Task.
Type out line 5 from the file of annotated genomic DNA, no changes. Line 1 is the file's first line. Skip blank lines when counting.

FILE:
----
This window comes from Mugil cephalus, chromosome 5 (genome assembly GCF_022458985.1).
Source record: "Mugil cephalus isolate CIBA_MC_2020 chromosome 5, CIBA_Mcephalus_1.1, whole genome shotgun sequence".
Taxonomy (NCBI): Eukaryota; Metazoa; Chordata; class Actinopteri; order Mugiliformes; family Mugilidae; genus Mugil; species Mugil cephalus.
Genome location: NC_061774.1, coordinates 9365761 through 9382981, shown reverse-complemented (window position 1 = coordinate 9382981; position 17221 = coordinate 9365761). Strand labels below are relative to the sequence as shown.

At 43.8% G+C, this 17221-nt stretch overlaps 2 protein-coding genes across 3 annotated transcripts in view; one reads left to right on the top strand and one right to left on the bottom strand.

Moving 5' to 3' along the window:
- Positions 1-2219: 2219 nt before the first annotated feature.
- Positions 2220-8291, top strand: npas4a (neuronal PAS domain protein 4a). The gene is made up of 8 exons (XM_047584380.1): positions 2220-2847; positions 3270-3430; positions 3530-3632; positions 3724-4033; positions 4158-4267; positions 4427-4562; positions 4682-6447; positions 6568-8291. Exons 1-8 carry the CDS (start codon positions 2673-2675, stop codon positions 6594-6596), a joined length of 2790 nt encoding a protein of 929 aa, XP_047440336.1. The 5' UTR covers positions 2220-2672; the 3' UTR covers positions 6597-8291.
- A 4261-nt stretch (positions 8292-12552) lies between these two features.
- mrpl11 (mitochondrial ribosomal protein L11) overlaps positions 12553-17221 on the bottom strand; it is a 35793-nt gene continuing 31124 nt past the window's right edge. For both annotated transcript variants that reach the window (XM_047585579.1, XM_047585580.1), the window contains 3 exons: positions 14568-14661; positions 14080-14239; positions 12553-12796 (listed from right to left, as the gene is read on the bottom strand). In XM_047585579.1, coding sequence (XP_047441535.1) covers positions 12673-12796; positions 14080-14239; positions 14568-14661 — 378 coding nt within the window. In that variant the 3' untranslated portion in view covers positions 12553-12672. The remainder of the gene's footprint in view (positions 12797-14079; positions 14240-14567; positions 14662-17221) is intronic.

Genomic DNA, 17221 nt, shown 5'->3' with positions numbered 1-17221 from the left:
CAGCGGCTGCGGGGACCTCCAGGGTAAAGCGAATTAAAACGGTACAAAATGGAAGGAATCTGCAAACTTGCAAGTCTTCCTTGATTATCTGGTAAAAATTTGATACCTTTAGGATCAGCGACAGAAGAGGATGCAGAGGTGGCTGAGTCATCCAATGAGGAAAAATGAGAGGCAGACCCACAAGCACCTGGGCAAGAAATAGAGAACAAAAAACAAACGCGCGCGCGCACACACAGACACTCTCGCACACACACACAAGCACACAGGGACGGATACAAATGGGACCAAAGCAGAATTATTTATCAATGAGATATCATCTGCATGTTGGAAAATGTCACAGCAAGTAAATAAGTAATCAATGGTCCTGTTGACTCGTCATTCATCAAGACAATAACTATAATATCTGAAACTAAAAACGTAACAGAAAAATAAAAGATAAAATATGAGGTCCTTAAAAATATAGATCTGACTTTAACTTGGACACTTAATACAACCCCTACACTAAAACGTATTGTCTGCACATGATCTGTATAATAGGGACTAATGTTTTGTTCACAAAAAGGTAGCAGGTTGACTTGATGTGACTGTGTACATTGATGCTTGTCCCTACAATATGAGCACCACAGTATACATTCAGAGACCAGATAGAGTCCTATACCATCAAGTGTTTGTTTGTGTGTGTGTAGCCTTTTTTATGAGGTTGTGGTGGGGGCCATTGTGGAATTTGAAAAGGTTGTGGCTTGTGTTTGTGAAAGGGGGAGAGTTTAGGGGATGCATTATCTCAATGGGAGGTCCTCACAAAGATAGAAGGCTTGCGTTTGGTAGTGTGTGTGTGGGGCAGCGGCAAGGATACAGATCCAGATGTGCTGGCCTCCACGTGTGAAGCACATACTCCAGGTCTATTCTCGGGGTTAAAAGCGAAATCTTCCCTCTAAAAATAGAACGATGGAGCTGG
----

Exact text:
At 43.8% G+C, this 17221-nt stretch overlaps 2 protein-coding genes across 3 annotated transcripts in view; one reads left to right on the top strand and one right to left on the bottom strand.